Sunday, October 29, 2017

Rise of printing sparked Luther's Reformation 500 years ago

     There is no evidence that an Augustine monk named Martin Luther, unhappy with a popular fundraising tool of the Catholic Church, actually nailed his list of complaints — the famous "95 Theses" — to the door of the All Saints' Church at Wittenburg exactly 500 years ago. He never claimed to have done so, and the story wasn't circulated until after his death.
     We do know that he distributed them in a letter dated Oct. 31, 1517, to the archbishop, listing his 95 criticisms about the enthusiasm with which the church was selling indulgences.
     An indulgence was a piece of paper that, for instance, shortened the time that had to be spent in purgatory. The church had been vigorously selling them to raise money to rebuild the St. Peter's Basilica in Rome.
     This bothered Luther a lot, not because he was so liberal, but because he was so pious. He prayed, he fasted, he flagellated himself. Luther was getting to heaven the hard way, and it galled him that a rich man could just loosen his purse strings, dig out a few coins, and cut in line.
     "The treasures of indulgences are nets that are now used to fish for the wealth of people," reads thesis No. 66.
Indulgence issued by Pope Sixtus IV
      You can see an actual indulgence — from Pope Sixtus IV, raising money for an expedition against the Turks — on display at the Newberry Library in a fascinating exhibit, "Religious Change and Print: 1450-1700," that runs through Dec. 27.
     The show connects the beginning of the Reformation to the rise of printing, beginning with a leaf from the Gutenberg Bible. The publication of a Bible using moveable type, we tend to forget, was itself a radical act, moving the Holy Scriptures from hand-copied, vastly expensive work owned by churches, into mass-produced, less-expensive reading material that could eventually find its way into the hands of regular people, who could then fancy themselves free to not only read it, but to analyze and dispute what was within. Soon those people were printing books of their own, plus pamphlets and broadsheets. Printing and heresy went hand-in-hand.
     "They're very closely connected," said David Spadafora, president of the Newberry. "Print right away becomes a very important medium for people like Luther to get their views out to a wider public than could possibly otherwise have received them."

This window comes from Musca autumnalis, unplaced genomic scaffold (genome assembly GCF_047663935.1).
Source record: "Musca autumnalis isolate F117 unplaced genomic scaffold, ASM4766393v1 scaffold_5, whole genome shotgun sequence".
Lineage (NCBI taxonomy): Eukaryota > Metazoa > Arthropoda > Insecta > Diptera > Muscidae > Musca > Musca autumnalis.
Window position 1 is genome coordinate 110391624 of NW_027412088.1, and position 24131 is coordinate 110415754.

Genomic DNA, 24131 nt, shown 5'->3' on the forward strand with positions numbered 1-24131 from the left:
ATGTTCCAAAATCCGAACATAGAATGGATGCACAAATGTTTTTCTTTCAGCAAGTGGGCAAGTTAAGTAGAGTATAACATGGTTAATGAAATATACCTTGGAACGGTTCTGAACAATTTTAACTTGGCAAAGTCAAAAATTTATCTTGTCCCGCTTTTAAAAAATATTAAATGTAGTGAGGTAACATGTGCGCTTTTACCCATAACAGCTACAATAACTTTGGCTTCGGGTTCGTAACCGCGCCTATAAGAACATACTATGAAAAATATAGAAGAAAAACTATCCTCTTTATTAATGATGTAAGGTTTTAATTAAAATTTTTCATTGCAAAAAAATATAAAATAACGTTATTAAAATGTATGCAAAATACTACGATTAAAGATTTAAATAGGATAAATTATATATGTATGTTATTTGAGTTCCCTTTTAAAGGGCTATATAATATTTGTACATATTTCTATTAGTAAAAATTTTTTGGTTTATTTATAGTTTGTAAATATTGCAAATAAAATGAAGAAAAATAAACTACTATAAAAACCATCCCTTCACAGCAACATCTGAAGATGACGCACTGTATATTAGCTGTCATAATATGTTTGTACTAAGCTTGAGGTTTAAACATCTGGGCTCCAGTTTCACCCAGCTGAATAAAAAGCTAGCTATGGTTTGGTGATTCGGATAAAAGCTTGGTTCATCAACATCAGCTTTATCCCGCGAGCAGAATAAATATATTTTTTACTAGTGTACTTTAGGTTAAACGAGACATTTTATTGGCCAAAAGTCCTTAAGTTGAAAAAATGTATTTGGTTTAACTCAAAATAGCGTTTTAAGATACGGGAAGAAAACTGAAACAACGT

The Reformation, as Luther's protest became known, was not the first break in the Catholic Church— branches had been sheering off since the 1st century, with the Great Schism of 1054 perhaps even more significant, leading to the East and West divisions.
      But Luther's schism gained momentum quickly with the help of printing and the desire of the faithful to take more control of their spiritual lives. Protestantism became important in the march toward modernity, a journey that saw God move from something defined by priests and manifested through relics and miracles, into something practiced by individuals. God went from living in the church to living in your heart.
     After Luther, "faith could not be coerced, and secular powers could not legislate in the spiritual sphere," writes Euan Cameron, professor of Reformation Church History at Union Theological Seminary in New York.
     Though not for lack of trying. The Catholic Church was quick to push back against Luther. Pope Leo excommunicated him in 1520, amid general cranking up of repression, as noted in the Newberry's exhibit, in one of the sharper sentences I've read on a museum wall:
     "No institution better encapsulates the official goals and approaches of the Catholic Church to regulation than the Inquisition."
     Half a millennium ago, remember. They did get better. Because repression only works until it doesn't; then it fuels the fires it's trying to extinguish. "Lutheran" was first used as a slight by Catholic authorities trying to emphasize the human, as opposed to divine, source of these new ideas.
     Luther himself did not want want to name his movement for himself—he wanted his followers to simply call themselves "Christians."
     Martin Luther became famous after his Ninety-Five Theses were made public in 1517, which explains his prominent portrait on the title page of his 1520, "De captivitate Babylonica ecclesiae," or "The Babylonian Captivity of the Church." | Courtesy of the Newberry Library
     "After all," he wrote, "the teaching is not mine. Neither was I crucified for anyone."
     Not to give Luther too much credit. Once he started questioning Church authority, Luther was surprised and aghast to find people started questioning him.
     "Definitely," said Spadafora. "That's one of the reasons why on the one hand, Luther really wanted to put Bibles in people's hands, on the other hand, he came to realize they were doing interpretation much more individualistically than even he felt comfortable with." (Nor was Luther, a fervent anti-Semite, comfortable with Jews, but that's a topic for a different day).
     One lesson, in our own time of shifting values and communications upheaval, is the importance of talking to people in the way they want to be spoken to.
     "Luther very cannily begins to use German, begins to use the vernacular and makes sure a lot of his materials are printed in the vernacular," said Spadafora, "vernacular" meaning "common speech."
     "Whereas the Catholic church is relatively slow to respond in the vernacular way. They lose the battle over the argument because they are slower and appealing in Latin to a different audience," Spadafora said. "We see this in social media all the time."